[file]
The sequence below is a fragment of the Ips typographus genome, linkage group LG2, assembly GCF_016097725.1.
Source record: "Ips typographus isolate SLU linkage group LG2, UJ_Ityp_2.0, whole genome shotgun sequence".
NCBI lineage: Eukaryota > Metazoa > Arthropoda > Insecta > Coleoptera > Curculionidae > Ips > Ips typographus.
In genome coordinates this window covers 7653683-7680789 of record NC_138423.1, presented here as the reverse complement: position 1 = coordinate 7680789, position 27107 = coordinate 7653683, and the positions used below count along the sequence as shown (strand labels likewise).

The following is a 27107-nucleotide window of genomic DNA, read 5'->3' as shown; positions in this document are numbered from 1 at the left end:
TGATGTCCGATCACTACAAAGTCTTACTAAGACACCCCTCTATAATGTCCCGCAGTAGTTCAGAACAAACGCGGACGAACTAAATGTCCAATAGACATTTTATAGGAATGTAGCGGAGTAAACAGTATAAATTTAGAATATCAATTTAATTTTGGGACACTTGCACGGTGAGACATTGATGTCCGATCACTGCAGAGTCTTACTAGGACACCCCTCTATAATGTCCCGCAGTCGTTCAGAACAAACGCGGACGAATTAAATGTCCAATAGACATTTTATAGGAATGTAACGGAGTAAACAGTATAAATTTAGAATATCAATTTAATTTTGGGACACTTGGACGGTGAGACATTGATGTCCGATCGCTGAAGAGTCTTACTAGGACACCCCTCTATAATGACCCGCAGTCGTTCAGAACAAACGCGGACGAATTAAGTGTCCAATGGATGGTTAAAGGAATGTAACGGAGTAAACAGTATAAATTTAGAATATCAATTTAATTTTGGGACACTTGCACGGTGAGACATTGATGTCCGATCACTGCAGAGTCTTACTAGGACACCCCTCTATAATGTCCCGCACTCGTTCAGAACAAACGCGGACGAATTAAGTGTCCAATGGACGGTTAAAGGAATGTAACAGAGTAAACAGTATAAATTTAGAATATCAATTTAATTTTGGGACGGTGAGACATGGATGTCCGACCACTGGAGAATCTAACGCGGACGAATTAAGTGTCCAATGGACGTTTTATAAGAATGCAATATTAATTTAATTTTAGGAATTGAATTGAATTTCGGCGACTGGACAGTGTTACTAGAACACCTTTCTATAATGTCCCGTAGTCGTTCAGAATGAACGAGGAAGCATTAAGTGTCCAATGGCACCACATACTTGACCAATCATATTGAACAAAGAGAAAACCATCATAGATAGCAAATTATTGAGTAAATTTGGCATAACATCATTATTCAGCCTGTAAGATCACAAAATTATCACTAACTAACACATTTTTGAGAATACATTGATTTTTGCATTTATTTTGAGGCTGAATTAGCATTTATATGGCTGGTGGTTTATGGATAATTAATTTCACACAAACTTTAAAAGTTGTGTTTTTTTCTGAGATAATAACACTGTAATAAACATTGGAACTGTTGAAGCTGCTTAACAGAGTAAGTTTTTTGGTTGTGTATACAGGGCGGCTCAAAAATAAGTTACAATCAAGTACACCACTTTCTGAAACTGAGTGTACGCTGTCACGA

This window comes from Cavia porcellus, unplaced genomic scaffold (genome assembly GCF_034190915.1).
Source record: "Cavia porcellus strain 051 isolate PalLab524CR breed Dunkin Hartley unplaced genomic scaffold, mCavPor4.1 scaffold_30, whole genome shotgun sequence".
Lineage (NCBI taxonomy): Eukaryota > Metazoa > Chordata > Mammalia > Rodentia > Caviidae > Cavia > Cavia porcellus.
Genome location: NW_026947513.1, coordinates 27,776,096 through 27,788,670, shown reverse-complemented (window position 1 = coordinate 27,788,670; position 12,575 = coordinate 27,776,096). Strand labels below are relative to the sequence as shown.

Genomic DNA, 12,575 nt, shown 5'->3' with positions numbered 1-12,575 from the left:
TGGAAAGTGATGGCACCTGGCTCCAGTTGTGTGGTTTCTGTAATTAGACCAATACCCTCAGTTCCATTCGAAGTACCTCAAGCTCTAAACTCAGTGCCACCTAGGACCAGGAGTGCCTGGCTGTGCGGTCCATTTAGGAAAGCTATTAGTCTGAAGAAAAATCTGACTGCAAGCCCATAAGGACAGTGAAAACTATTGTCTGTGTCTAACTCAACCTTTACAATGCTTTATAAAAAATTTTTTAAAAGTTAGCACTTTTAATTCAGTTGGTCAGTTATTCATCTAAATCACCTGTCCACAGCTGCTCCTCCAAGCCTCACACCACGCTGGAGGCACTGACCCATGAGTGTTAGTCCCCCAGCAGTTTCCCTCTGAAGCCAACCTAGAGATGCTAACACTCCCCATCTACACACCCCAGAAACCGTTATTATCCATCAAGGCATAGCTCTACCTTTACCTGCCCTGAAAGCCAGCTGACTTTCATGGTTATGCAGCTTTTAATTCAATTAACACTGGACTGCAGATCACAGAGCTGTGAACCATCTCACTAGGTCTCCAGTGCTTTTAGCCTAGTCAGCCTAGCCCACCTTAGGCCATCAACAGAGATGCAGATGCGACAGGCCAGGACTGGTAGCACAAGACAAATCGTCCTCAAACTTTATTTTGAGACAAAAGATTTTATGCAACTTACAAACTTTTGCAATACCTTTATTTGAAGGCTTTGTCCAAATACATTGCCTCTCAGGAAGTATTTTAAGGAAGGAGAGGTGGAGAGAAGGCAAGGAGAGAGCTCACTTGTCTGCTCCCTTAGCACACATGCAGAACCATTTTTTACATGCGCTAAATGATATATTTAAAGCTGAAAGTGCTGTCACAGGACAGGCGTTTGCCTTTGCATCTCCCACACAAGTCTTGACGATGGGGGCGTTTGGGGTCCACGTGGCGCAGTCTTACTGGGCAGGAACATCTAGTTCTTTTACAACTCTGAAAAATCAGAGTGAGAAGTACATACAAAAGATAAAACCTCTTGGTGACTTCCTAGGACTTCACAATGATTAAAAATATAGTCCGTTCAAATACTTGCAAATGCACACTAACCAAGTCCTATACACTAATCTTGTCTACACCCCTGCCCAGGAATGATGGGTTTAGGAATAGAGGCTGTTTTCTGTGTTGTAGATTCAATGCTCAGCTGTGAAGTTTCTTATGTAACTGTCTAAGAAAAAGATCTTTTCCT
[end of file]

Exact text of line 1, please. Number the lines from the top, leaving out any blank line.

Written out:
The sequence below is a fragment of the Ips typographus genome, linkage group LG2, assembly GCF_016097725.1.